It’s amazing how much I am learning as I progress through this study of Love is an Intention: An Interview with Jerry Judd about the Principles and Skills of Loving (published by Friends of Shalom Mountain).  I keep finding ways that I can up my game as a Lover.  This next skill: Hearing: I listen to what you are saying, is subtly tricky.  The pain of not being heard by your Beloved is one of the greatest factors in couples breaking up. We think we are good listeners. But how often are you really listening, versus waiting for your chance to talk?  We are often so eager to contribute to the other person, that we jump in with solutions or sympathy, when all they really want is to be heard.  Don’t underestimate the power of a simple “I hear you.” The other thing to ponder is, am I really listening to what you are saying? Because we have a tendency to run what people say through our own personal filter, which weighs in with our beliefs about ourselves and our stereotypes of others, and then attributes meaning to what was just said.  I find it very effective to either reflect back to the other, “what I heard you just say is. . . is that right?’

Another question to ask yourself about your skill as a listener is: Am I listening to your whole Self with my whole Self? Am I listening to your body language?  Am I listening for the feelings behind the words and the needs beneath the words? I find it useful to ask my partner what they want in terms of feedback when they are sharing.  This way, I can listen to them in the way they want to be heard.  It’s a feminine quality to talk out loud to derive our solutions, and because we are entertained by our problems.  Men in particular like to jump right in with solutions, though we can all do it. If you want a demonstration of this, the hilarious youtube video, It’s not about the Nail.  I wanted to embed the video here, but it went wonky last time I did it and destroyed my first draft of this post (which was brilliant by the way). Please don’t give me comments like “you should have been saving as you went along.” I just want you to hear me, and feel my pain.  Empathy is good. I’d like to hear such things as, “I hear you. I imagine you feel really frustrated right now.” See how it works?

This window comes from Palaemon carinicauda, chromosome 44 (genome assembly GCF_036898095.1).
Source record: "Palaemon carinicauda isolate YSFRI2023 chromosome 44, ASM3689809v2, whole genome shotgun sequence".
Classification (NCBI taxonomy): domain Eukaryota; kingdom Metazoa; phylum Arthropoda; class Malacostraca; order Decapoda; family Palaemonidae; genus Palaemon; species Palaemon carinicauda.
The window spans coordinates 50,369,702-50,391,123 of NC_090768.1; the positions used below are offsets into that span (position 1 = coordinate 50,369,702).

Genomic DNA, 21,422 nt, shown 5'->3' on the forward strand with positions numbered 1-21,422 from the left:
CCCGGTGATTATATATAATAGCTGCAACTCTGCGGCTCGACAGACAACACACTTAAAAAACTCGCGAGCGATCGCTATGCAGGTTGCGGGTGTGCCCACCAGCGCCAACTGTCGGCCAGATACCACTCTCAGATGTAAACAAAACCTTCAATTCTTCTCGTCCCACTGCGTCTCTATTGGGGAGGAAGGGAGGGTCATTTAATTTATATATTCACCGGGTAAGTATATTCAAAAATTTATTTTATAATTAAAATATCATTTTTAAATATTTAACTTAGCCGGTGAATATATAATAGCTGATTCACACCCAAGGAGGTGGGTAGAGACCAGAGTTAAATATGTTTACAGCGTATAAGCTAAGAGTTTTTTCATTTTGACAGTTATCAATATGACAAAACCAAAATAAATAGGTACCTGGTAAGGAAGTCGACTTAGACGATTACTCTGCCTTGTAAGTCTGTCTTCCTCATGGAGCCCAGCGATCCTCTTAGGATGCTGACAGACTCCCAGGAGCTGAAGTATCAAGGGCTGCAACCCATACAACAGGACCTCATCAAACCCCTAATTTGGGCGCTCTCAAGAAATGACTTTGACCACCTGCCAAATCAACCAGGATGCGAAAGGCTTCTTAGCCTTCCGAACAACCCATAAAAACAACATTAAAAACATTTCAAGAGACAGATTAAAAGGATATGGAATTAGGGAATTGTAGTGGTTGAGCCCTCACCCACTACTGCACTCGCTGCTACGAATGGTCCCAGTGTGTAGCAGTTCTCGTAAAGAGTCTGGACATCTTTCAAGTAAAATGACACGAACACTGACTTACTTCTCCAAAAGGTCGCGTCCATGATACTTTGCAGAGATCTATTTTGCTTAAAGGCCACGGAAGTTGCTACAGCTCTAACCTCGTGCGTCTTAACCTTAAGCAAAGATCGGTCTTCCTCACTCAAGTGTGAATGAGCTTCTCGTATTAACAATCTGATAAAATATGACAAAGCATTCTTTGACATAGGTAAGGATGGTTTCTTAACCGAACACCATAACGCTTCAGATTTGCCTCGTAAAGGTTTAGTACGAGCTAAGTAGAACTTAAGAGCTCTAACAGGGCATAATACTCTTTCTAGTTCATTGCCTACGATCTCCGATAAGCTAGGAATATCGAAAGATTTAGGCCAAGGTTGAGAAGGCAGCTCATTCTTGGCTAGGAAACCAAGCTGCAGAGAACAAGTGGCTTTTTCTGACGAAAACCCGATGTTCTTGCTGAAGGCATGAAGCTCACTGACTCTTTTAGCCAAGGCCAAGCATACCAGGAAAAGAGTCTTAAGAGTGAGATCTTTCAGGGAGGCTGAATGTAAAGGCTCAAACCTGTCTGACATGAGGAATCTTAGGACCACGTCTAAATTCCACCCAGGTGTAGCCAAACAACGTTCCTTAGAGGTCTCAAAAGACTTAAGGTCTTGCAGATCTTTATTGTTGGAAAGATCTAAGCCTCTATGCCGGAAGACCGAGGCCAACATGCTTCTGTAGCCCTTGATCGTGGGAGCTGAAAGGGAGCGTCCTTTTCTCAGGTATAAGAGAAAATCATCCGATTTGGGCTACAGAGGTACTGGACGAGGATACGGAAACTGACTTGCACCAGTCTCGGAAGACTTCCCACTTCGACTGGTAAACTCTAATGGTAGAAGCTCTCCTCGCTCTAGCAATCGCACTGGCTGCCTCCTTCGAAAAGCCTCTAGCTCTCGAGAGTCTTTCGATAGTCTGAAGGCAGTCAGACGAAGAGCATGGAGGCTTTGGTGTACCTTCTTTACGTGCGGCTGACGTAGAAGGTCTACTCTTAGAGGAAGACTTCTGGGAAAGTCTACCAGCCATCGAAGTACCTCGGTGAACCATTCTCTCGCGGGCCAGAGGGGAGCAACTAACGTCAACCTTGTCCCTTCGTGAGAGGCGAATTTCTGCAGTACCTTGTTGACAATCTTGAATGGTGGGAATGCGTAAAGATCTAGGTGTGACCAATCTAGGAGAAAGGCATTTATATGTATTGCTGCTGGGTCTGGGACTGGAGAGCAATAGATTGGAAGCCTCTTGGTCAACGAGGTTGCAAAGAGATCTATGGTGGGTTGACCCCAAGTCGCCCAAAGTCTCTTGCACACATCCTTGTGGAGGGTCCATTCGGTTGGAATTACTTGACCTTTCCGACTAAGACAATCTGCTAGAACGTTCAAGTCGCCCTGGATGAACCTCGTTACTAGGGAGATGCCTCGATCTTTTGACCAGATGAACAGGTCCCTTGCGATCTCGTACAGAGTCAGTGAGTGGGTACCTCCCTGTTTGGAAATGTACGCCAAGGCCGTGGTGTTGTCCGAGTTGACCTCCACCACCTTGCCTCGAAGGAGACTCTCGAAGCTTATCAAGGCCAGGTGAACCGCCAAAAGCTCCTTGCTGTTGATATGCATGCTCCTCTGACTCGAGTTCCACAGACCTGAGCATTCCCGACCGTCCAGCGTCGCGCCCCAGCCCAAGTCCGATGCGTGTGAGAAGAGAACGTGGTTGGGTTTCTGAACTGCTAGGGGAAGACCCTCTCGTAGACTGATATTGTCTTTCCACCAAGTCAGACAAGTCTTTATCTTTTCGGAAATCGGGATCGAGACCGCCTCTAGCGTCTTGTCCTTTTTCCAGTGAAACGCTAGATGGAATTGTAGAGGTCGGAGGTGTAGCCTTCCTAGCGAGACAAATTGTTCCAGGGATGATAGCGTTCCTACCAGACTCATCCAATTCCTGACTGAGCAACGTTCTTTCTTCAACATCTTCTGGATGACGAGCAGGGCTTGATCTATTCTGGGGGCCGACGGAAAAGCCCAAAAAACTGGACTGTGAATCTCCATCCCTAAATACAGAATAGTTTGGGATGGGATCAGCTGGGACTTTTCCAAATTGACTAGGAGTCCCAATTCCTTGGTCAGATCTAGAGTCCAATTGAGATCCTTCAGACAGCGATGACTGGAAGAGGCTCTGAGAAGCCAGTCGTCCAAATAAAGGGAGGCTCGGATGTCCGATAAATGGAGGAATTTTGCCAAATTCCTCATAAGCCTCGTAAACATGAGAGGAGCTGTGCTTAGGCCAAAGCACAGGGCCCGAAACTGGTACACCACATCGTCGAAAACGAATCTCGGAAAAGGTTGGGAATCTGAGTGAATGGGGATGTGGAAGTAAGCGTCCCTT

Harville Hendrix has a technique for empathetic listening he calls Is there Mores? One partner starts talking.  The other partner can only respond,”thank you is there more?” They go on until they are done, and then you switch roles.  It’s a great exercise for creating the space for your partner to really tell you what is going on with them.  A lot of couples stop talking because they feel so frustrated trying to get their partner to listen to them.  When it comes to communication, there is no such thing as too much clarity! Once you hear what a person is really saying, you may find that they have a need you don’t want to fill.  If, in order for them to feel truly heard, they have a demand that you do such and such a thing, this is a chance for them to practice tomorrow’s skill of Honoring your Right to Think and Feel as You Do.

But what to do when you are listening, and you don’t like what you are hearing?  This is a hard one.  I think women in particular are guilty of thinking, “what he really means is. . .”  and trying to put a  better slant on things.  On the first date, if a man says, “I don’t want a committed relationship” you are better off listening to him.  He doesn’t mean “I am just waiting for the right one to come along and change me.” There’s a very good chance you will end up broken hearted and surprised when he is true to his word and leaves when things get too close. Sometimes, my partners say things that hurt my feelings.  In this instance,I find it useful to let them know, “I’m not sure what you intended but what I got from what you said was. . . .” Then they get the chance to look at what they said.  Sometimes, I’m right, and they were trying to hurt me instead of communicate.  Then we get to keep peeling the onion back, until we get to the first cause. I said something that caused them to say something, and so on. Sometimes, I am misinterpreting their intention. Either way, the honesty brings about clarity, and the clarity breeds more Love.

Let me hear ya! Post your thoughts on practicing the skill of hearing below.  And for women who want to speak their needs better, and practice hearing as well, The Desire Course for Women is coming to Asheville Feb. 28th.

Tomorrow:  I Honor Your Right to Feel and Think as You Do